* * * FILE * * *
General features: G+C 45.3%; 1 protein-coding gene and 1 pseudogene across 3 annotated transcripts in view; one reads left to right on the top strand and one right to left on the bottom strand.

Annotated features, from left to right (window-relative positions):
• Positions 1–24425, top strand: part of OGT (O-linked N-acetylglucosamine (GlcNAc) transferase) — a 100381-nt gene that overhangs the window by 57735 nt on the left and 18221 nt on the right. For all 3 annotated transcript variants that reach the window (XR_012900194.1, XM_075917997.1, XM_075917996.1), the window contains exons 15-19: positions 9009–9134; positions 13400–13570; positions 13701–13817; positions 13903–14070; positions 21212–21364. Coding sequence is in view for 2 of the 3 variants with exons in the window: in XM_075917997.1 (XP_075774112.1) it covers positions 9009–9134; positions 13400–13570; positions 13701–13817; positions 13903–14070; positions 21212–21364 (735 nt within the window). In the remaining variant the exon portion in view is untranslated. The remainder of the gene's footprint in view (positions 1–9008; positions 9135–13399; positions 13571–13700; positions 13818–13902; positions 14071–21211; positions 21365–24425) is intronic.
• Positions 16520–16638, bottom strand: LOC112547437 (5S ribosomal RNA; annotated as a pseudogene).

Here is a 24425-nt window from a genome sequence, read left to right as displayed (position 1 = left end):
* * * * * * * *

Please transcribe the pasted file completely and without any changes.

General features: G+C 45.3%; 1 protein-coding gene and 1 pseudogene across 3 annotated transcripts in view; one reads left to right on the top strand and one right to left on the bottom strand.

Annotated features, from left to right (window-relative positions):
• Positions 1–24425, top strand: part of OGT (O-linked N-acetylglucosamine (GlcNAc) transferase) — a 100381-nt gene that overhangs the window by 57735 nt on the left and 18221 nt on the right. For all 3 annotated transcript variants that reach the window (XR_012900194.1, XM_075917997.1, XM_075917996.1), the window contains exons 15-19: positions 9009–9134; positions 13400–13570; positions 13701–13817; positions 13903–14070; positions 21212–21364. Coding sequence is in view for 2 of the 3 variants with exons in the window: in XM_075917997.1 (XP_075774112.1) it covers positions 9009–9134; positions 13400–13570; positions 13701–13817; positions 13903–14070; positions 21212–21364 (735 nt within the window). In the remaining variant the exon portion in view is untranslated. The remainder of the gene's footprint in view (positions 1–9008; positions 9135–13399; positions 13571–13700; positions 13818–13902; positions 14071–21211; positions 21365–24425) is intronic.
• Positions 16520–16638, bottom strand: LOC112547437 (5S ribosomal RNA; annotated as a pseudogene).

Here is a 24425-nt window from a genome sequence, read left to right as displayed (position 1 = left end):